My recent experiences with antenna switches may be useful for some of
the readers of this reflector.
I have used commercial and homebrew antenna selection switches for
years. Although I had been warned many years ago that the construction
of commercially available switches was generally poor, I tended to bury
my head in the sand and only observed that it looked like the SWR into a
dummy load increased somewhat as one approached 30 MHz. I assumed that
the higher SWR at higher frequencies could arise from meter errors as
much as from deficiencies in the transmission line system.
Recently, I was gathering benchmark data on a new Steppir Yagi from 20
thru 6M using an MFJ-269. While the SWRs, resistances and reactances
all seemed fairly reasonable from 20-10M, the 6M data had me scratching
my head. The resonant frequency was about one MHz higher than it should
have been. When I checked the 50 MHz SWR into my H/K Cantenna, it was
1.3 but the R was 65 and the X was 17.
To make a long story short, I replaced the Cantenna with a 47 ohm
resistor that had been wired directly into a PL-259 to minimize lead
length. When this load was directly connected to the MFJ-269 at 50 MHz,
I got a 1:1 SWR and the R was 50 and the X was one. However, when I
went through the MFJ switch, an old B&W 501 switch or my own homebrew
switch, I got R's from 35 to 65 and X's from 15-30. (Unlike the MFJ and
B&W, my switch had been made from a heavy duty ceramic wafer and had
large contact surfaces, but it was the worst of the three.)
I then found a Daiwa CS-201 and an old Navy surplus 6-position switch
with N-connectors and checked them. The Daiwa was excellent showing
only an increase in X up to two. Even though I was using an N-to-UHF
adapter, the Navy switch was superb in that the R and X were unchanged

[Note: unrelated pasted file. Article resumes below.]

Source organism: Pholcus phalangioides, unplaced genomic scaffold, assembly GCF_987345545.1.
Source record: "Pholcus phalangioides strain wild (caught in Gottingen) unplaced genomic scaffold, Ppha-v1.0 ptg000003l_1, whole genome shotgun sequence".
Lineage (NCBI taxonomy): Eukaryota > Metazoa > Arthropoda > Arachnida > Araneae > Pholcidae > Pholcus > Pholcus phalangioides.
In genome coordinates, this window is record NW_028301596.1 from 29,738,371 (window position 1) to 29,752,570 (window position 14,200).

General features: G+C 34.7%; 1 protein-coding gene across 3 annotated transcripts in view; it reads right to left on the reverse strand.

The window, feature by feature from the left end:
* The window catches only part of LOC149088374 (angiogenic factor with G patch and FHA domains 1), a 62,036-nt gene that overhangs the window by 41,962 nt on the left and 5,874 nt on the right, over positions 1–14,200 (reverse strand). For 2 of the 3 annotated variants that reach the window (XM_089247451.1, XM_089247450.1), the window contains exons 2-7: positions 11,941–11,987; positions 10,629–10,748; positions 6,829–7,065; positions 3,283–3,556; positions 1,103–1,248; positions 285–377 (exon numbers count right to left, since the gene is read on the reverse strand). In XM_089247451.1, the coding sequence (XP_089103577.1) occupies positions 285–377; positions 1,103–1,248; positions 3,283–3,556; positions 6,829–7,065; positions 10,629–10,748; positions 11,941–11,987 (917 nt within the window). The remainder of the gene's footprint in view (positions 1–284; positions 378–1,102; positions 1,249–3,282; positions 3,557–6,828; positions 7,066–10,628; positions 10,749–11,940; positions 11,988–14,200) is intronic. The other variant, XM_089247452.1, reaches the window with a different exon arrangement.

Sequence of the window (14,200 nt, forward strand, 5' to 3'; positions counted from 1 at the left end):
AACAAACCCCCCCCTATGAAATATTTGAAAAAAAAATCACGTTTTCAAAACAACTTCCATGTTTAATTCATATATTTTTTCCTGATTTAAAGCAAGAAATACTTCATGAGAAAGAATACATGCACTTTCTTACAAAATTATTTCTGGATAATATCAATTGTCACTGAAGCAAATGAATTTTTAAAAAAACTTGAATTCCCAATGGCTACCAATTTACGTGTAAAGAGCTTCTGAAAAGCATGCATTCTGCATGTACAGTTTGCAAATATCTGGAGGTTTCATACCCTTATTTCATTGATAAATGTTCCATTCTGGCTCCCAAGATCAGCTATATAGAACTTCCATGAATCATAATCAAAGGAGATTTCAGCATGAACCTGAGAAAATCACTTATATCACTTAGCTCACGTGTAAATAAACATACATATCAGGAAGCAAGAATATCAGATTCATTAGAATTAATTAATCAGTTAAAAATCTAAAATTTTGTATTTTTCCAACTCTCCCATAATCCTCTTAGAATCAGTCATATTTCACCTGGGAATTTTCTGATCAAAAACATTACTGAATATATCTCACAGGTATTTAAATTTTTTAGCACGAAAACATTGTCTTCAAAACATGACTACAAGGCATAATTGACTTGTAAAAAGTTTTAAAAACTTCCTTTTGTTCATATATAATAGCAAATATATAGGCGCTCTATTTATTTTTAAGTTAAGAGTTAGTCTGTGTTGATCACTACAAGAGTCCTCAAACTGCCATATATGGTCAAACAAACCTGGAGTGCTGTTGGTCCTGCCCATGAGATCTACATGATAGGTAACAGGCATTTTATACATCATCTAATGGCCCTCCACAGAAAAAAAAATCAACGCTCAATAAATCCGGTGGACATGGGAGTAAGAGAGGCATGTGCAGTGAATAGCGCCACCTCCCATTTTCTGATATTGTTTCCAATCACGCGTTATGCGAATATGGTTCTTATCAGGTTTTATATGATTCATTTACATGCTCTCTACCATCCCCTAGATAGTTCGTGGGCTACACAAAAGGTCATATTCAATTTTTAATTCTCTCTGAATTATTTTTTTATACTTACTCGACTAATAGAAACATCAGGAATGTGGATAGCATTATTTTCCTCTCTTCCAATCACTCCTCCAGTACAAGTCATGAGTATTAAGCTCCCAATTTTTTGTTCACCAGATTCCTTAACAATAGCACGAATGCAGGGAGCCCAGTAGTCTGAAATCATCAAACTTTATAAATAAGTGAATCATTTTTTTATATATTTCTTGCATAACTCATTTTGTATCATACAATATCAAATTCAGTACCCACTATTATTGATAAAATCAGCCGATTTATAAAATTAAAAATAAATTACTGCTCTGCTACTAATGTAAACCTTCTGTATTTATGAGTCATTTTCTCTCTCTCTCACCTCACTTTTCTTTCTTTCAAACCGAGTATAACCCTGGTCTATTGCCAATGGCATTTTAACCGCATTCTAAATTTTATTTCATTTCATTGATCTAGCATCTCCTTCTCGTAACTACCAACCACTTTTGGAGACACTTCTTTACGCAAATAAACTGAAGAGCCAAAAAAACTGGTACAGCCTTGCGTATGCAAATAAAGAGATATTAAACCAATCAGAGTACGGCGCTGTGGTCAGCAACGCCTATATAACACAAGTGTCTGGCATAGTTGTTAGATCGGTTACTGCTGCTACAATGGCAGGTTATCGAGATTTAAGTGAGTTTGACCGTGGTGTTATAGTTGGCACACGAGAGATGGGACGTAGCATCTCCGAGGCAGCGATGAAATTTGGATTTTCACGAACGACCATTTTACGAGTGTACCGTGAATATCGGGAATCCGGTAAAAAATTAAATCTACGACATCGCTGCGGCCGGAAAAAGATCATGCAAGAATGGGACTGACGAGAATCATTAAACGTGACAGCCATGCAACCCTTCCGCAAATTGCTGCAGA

from that obtained with a direct connection to the load.
The two commercial switches and my switch were made with bare wire
connecting the terminals. If they had been made with coax and SO-239
connector hoods or some other kind of construction that maintains the 50
ohm impedance, it is likely their behavior would have been much improved
at 50 MHz. I have no idea how the Daiwa is constructed, but I suspect
that care has been taken to maintain 50 ohm impedance between the terminals.
The Navy switch was unusual in that the common and the switched
terminals consisted of two female N-connectors mounted on a heavy,
rotatable bar and connected by a short piece of coax. The male
N-connectors from the antennas are attached to one of six ports along
the perimeter of the housing. Using the handle attached to the bar, the
bar is lifted, rotated to a new switch position and pushed in so that
female on the bar mates with the male from the antenna.
While this switch worked well on 6M at 200W, it was not a happy camper
when I tried to load a KW into a dummy load on 20M. Like all
N-connectors, it relies on good contact between mating male and female
pins. However, the repeated making and breaking of those contacts in
the switch may be asking too much for routine day-to-day reliability at
I hope this information might be useful for those of you considering the
purchase of antenna switches or having mysterious behavior problems at
VHF with their current switches.
I then did the same I finally isolated the problem in the MFJ-1701
switch. I cleaned up the switch, but there was no improvement. I got
similar results with a B&W 501 and my own homebrew switch.
TowerTalk mailing list